The crowning moment in his first season, however, would come on 24th May 2014 in Lisbon, where Real Madrid played city rivals Atletico Madrid in the Champions League final. In a fairytale ending for Bale in his first season in the famous white shirt, he would score the winning goal that secured Madrid the long-awaited 10th European Cup title, dubbed La Decima by the Madrid faithful.
Fast forward just less than a year however, and things could not be more different for Bale. He has had to endure much criticism from both fans and media alike, having his car vandalised on more than one occasion and suffering the indignity of multiple ‘0’ match ratings in the Spanish press. Behind such treatment has been a general anger and disappointment from some at the standard of Bale’s performances, with many believing they are a significant way short of his first season’s. He has also received somewhat remarkable criticism for his interaction with teammate Cristiano Ronaldo, with some Madrid fans believing he is not passing to the Portuguese star as often as he should.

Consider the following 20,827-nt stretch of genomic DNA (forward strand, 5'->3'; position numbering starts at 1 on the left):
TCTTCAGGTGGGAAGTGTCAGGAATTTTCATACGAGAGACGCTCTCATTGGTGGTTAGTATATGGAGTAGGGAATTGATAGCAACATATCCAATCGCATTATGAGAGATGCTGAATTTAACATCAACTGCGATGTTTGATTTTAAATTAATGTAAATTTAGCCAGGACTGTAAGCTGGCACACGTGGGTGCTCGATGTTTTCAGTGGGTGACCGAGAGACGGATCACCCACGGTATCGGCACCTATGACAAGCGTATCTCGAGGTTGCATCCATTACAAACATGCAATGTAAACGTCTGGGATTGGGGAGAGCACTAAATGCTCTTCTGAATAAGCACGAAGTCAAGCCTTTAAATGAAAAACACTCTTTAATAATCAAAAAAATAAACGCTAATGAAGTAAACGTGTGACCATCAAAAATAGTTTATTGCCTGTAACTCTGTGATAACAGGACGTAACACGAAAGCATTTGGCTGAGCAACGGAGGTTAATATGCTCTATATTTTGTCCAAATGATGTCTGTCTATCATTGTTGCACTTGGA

So what has caused this change in attitude towards Bale in such a short space of time? Despite a blistering start to his Madrid career and one which the likes of Beckham, Owen and Woodgate would have given anything for, Bale has received much more vitriolic criticism than any of his British counterparts. The reason for this? In my opinion, you need look no further than the huge transfer fee paid for the Welshman. From day one, Bale was in a position where, no matter how well he played, he was always going to have to justify the world-record fee paid for him.